The Bukharan Jews of Central Asia were essentially cut off from the rest of the Jewish world for more than 2,500 years but somehow managed to survive and preserve their Israelite identity and heritage in the face of tremendous odds.
They are considered one of the oldest ethno-religious groups of Central Asia and over the years they have developed their own distinct culture.
Bukharan cuisine consists of many unique dishes, distinctly influenced by ethnic dishes historically and currently found along many parts of Central and even Southeast Asia. Shish-kabob, or shashlik
, as it is often referred to in Russian,
are very popular most commonly made of chicken, beef or lamb. Pulled noodles, often thrown into a hearty stew of meat and vegetables known as lagman
, are similar in style to Chinese lamian, also traditionally served in a meat broth.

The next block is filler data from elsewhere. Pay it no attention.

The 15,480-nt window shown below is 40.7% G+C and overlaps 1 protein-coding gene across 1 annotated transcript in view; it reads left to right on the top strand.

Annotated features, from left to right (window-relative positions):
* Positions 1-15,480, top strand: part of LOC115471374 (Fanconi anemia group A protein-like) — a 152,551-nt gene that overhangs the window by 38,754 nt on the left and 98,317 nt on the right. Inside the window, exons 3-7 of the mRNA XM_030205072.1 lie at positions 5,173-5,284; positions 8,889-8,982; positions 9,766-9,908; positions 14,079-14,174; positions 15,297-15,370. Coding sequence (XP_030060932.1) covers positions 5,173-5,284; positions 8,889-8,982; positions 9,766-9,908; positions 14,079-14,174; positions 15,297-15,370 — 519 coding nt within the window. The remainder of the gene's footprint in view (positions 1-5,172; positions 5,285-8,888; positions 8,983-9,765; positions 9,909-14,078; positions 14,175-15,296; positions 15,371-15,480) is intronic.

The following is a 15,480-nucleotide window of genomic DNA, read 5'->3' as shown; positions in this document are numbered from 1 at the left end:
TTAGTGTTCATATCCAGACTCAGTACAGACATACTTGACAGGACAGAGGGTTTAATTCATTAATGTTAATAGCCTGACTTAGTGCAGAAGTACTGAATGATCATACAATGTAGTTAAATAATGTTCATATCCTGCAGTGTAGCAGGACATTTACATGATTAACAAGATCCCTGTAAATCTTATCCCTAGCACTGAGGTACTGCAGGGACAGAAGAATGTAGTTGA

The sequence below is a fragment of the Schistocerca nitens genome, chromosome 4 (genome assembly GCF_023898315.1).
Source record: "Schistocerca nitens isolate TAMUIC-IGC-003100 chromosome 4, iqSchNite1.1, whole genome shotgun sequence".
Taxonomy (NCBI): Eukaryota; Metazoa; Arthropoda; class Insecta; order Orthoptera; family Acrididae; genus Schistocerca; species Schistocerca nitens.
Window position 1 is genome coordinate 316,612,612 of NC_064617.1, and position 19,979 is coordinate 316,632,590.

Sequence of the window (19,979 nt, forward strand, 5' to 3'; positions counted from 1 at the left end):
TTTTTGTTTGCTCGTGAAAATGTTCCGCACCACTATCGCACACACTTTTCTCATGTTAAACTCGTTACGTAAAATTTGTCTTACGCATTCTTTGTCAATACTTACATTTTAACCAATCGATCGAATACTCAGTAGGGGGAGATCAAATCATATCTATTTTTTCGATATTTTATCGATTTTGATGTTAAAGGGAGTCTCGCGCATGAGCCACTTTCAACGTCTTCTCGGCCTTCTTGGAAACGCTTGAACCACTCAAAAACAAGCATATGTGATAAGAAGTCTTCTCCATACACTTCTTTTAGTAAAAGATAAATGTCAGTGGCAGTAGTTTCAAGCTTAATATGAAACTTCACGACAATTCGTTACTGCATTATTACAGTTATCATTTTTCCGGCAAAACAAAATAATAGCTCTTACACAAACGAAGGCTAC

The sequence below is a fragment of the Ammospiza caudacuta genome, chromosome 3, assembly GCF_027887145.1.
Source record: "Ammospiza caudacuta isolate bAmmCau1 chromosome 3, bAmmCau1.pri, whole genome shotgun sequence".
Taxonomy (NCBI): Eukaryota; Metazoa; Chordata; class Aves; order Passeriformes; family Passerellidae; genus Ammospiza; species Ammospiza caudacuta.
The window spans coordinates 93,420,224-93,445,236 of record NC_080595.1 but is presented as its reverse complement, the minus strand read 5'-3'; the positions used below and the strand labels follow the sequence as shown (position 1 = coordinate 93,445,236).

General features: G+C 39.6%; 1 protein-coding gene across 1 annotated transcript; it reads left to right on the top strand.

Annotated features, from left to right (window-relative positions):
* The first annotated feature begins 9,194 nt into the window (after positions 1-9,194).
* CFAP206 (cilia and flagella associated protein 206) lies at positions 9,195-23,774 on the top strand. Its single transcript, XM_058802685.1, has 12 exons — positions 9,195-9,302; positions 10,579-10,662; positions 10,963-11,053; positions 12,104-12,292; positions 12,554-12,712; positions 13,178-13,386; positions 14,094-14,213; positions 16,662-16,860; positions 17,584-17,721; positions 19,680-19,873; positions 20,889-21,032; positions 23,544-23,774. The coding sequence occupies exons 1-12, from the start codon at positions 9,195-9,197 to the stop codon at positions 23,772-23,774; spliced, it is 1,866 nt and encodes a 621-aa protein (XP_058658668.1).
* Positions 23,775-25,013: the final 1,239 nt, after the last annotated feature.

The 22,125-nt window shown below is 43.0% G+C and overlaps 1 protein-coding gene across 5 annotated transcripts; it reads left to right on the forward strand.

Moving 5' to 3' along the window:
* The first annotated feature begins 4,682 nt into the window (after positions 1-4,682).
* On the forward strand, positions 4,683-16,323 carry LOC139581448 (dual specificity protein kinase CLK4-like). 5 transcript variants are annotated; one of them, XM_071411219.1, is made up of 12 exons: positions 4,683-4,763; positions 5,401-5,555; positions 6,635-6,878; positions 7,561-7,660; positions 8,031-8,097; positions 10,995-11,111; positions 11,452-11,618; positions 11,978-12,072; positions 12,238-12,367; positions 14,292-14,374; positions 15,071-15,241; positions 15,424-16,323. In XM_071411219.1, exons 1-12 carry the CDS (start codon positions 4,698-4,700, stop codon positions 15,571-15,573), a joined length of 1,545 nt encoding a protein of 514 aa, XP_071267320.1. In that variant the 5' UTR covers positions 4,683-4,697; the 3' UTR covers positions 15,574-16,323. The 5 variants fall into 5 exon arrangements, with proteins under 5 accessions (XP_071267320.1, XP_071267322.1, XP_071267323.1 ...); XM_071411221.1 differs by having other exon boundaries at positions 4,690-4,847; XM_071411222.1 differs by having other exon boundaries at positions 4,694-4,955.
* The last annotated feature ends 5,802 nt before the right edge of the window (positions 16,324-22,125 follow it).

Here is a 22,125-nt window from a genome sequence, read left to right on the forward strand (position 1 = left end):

, pastries filled with spiced meat or vegetables, are baked in a unique, hollowed out tandoor oven, and greatly resemble the preparation and shape of Indian samosas. Plov
, is a slow-cooked rice dish spiced with cumin and
containing carrots, and in some varieties, chick peas, and often topped with beef or lamb.
Uzbek cuisine is influenced by local agriculture, as in most nations. There is a great deal of grain farming in Uzbekistan, so breads and noodles are of importance and Uzbek cuisine has been characterized as "noodle-rich".
Uzbekistan's signature dish is palov
(plov or osh), a main course typically made with rice, pieces of meat, and grated carrots and onions. Other notable national dishes include shurpa
(shurva or shorva), a soup made of large pieces of
fatty meat (usually mutton) and fresh vegetables. Norin
are noodle-based dishes that may be served as a soup or a main course. Manti, chuchvara, and somsa
, are stuffed pockets of dough served
as an appetizer or a main course. Dimlama
(a meat and vegetable stew) and various kebabs, usually served as a main course.